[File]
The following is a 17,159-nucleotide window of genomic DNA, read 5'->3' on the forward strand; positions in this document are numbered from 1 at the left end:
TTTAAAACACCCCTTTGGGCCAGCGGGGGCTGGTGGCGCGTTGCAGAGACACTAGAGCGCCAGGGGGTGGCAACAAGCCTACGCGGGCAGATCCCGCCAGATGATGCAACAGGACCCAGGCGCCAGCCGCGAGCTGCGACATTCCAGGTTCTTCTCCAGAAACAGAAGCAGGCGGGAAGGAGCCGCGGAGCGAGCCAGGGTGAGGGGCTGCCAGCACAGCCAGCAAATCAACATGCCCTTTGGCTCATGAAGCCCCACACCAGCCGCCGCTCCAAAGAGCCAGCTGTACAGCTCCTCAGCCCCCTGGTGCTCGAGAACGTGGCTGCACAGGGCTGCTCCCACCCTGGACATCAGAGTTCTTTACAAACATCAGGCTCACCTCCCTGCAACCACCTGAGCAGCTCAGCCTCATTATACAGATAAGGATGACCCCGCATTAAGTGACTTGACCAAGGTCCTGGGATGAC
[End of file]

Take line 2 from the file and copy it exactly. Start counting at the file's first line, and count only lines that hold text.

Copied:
TTTAAAACACCCCTTTGGGCCAGCGGGGGCTGGTGGCGCGTTGCAGAGACACTAGAGCGCCAGGGGGTGGCAACAAGCCTACGCGGGCAGATCCCGCCAGATGATGCAACAGGACCCAGGCGCCAGCCGCGAGCTGCGACATTCCAGGTTCTTCTCCAGAAACAGAAGCAGGCGGGAAGGAGCCGCGGAGCGAGCCAGGGTGAGGGGCTGCCAGCACAGCCAGCAAATCAACATGCCCTTTGGCTCATGAAGCCCCACACCAGCCGCCGCTCCAAAGAGCCAGCTGTACAGCTCCTCAGCCCCCTGGTGCTCGAGAACGTGGCTGCACAGGGCTGCTCCCACCCTGGACATCAGAGTTCTTTACAAACATCAGGCTCACCTCCCTGCAACCACCTGAGCAGCTCAGCCTCATTATACAGATAAGGATGACCCCGCATTAAGTGACTTGACCAAGGTCCTGGGATGAC